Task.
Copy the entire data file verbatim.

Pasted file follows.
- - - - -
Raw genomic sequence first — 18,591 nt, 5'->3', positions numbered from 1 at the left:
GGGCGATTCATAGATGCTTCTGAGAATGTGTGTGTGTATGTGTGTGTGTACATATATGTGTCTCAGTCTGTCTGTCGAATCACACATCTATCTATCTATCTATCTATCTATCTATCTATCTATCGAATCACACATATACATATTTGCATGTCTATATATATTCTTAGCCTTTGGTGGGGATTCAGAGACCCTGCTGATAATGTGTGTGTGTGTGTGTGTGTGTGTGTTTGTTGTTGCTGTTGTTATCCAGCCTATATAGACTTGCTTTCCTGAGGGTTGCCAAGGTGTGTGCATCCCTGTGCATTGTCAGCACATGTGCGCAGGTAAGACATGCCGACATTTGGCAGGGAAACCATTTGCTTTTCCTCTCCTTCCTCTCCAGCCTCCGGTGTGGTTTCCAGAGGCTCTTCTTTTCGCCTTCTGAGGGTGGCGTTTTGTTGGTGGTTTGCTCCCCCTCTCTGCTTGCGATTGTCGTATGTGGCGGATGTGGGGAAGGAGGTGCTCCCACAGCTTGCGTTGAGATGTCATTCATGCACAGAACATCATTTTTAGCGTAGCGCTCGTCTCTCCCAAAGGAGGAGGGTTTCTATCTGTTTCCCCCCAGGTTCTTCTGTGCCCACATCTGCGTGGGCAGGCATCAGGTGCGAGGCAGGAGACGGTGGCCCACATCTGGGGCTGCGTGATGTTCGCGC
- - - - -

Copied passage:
Raw genomic sequence first — 18,591 nt, 5'->3', positions numbered from 1 at the left:
GGGCGATTCATAGATGCTTCTGAGAATGTGTGTGTGTATGTGTGTGTGTACATATATGTGTCTCAGTCTGTCTGTCGAATCACACATCTATCTATCTATCTATCTATCTATCTATCTATCTATCGAATCACACATATACATATTTGCATGTCTATATATATTCTTAGCCTTTGGTGGGGATTCAGAGACCCTGCTGATAATGTGTGTGTGTGTGTGTGTGTGTGTGTTTGTTGTTGCTGTTGTTATCCAGCCTATATAGACTTGCTTTCCTGAGGGTTGCCAAGGTGTGTGCATCCCTGTGCATTGTCAGCACATGTGCGCAGGTAAGACATGCCGACATTTGGCAGGGAAACCATTTGCTTTTCCTCTCCTTCCTCTCCAGCCTCCGGTGTGGTTTCCAGAGGCTCTTCTTTTCGCCTTCTGAGGGTGGCGTTTTGTTGGTGGTTTGCTCCCCCTCTCTGCTTGCGATTGTCGTATGTGGCGGATGTGGGGAAGGAGGTGCTCCCACAGCTTGCGTTGAGATGTCATTCATGCACAGAACATCATTTTTAGCGTAGCGCTCGTCTCTCCCAAAGGAGGAGGGTTTCTATCTGTTTCCCCCCAGGTTCTTCTGTGCCCACATCTGCGTGGGCAGGCATCAGGTGCGAGGCAGGAGACGGTGGCCCACATCTGGGGCTGCGTGATGTTCGCGC